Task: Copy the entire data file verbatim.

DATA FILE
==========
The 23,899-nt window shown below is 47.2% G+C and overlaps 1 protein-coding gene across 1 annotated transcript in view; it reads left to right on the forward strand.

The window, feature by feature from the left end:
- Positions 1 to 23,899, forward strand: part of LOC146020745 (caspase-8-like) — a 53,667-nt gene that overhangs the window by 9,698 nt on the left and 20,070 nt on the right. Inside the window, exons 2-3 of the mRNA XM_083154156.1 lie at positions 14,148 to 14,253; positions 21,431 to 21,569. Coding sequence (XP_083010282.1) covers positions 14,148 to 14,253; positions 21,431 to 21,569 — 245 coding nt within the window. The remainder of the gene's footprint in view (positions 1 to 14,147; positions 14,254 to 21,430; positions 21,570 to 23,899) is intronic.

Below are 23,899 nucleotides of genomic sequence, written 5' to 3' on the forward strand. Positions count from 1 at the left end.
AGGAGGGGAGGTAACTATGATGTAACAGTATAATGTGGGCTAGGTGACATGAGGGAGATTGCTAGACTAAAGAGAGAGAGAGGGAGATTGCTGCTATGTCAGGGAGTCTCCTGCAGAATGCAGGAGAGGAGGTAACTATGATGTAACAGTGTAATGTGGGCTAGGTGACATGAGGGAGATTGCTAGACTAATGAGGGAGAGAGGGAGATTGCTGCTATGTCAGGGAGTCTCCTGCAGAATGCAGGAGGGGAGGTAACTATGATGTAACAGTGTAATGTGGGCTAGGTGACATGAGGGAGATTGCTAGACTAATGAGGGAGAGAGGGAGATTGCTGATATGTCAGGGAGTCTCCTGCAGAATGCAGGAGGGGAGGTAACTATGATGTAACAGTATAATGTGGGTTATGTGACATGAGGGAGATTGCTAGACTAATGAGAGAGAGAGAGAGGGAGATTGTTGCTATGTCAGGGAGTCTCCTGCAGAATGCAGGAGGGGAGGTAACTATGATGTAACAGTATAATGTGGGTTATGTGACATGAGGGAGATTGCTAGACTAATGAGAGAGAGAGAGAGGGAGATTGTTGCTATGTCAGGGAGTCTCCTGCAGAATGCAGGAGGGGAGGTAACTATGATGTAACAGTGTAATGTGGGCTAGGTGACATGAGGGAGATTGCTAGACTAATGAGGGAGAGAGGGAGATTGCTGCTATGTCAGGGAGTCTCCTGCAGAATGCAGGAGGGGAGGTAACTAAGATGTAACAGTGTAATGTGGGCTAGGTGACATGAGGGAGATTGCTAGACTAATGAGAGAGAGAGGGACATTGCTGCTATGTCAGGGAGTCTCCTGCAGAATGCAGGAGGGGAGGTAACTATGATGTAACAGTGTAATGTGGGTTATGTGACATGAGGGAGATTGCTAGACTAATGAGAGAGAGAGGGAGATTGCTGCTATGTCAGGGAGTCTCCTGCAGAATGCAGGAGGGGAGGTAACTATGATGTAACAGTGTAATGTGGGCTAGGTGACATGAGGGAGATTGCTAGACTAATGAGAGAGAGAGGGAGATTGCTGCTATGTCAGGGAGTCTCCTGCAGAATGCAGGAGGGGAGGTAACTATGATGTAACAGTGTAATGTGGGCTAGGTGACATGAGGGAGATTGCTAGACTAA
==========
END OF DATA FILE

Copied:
The 23,899-nt window shown below is 47.2% G+C and overlaps 1 protein-coding gene across 1 annotated transcript in view; it reads left to right on the forward strand.

The window, feature by feature from the left end:
- Positions 1 to 23,899, forward strand: part of LOC146020745 (caspase-8-like) — a 53,667-nt gene that overhangs the window by 9,698 nt on the left and 20,070 nt on the right. Inside the window, exons 2-3 of the mRNA XM_083154156.1 lie at positions 14,148 to 14,253; positions 21,431 to 21,569. Coding sequence (XP_083010282.1) covers positions 14,148 to 14,253; positions 21,431 to 21,569 — 245 coding nt within the window. The remainder of the gene's footprint in view (positions 1 to 14,147; positions 14,254 to 21,430; positions 21,570 to 23,899) is intronic.

Below are 23,899 nucleotides of genomic sequence, written 5' to 3' on the forward strand. Positions count from 1 at the left end.
AGGAGGGGAGGTAACTATGATGTAACAGTATAATGTGGGCTAGGTGACATGAGGGAGATTGCTAGACTAAAGAGAGAGAGAGGGAGATTGCTGCTATGTCAGGGAGTCTCCTGCAGAATGCAGGAGAGGAGGTAACTATGATGTAACAGTGTAATGTGGGCTAGGTGACATGAGGGAGATTGCTAGACTAATGAGGGAGAGAGGGAGATTGCTGCTATGTCAGGGAGTCTCCTGCAGAATGCAGGAGGGGAGGTAACTATGATGTAACAGTGTAATGTGGGCTAGGTGACATGAGGGAGATTGCTAGACTAATGAGGGAGAGAGGGAGATTGCTGATATGTCAGGGAGTCTCCTGCAGAATGCAGGAGGGGAGGTAACTATGATGTAACAGTATAATGTGGGTTATGTGACATGAGGGAGATTGCTAGACTAATGAGAGAGAGAGAGAGGGAGATTGTTGCTATGTCAGGGAGTCTCCTGCAGAATGCAGGAGGGGAGGTAACTATGATGTAACAGTATAATGTGGGTTATGTGACATGAGGGAGATTGCTAGACTAATGAGAGAGAGAGAGAGGGAGATTGTTGCTATGTCAGGGAGTCTCCTGCAGAATGCAGGAGGGGAGGTAACTATGATGTAACAGTGTAATGTGGGCTAGGTGACATGAGGGAGATTGCTAGACTAATGAGGGAGAGAGGGAGATTGCTGCTATGTCAGGGAGTCTCCTGCAGAATGCAGGAGGGGAGGTAACTAAGATGTAACAGTGTAATGTGGGCTAGGTGACATGAGGGAGATTGCTAGACTAATGAGAGAGAGAGGGACATTGCTGCTATGTCAGGGAGTCTCCTGCAGAATGCAGGAGGGGAGGTAACTATGATGTAACAGTGTAATGTGGGTTATGTGACATGAGGGAGATTGCTAGACTAATGAGAGAGAGAGGGAGATTGCTGCTATGTCAGGGAGTCTCCTGCAGAATGCAGGAGGGGAGGTAACTATGATGTAACAGTGTAATGTGGGCTAGGTGACATGAGGGAGATTGCTAGACTAATGAGAGAGAGAGGGAGATTGCTGCTATGTCAGGGAGTCTCCTGCAGAATGCAGGAGGGGAGGTAACTATGATGTAACAGTGTAATGTGGGCTAGGTGACATGAGGGAGATTGCTAGACTAA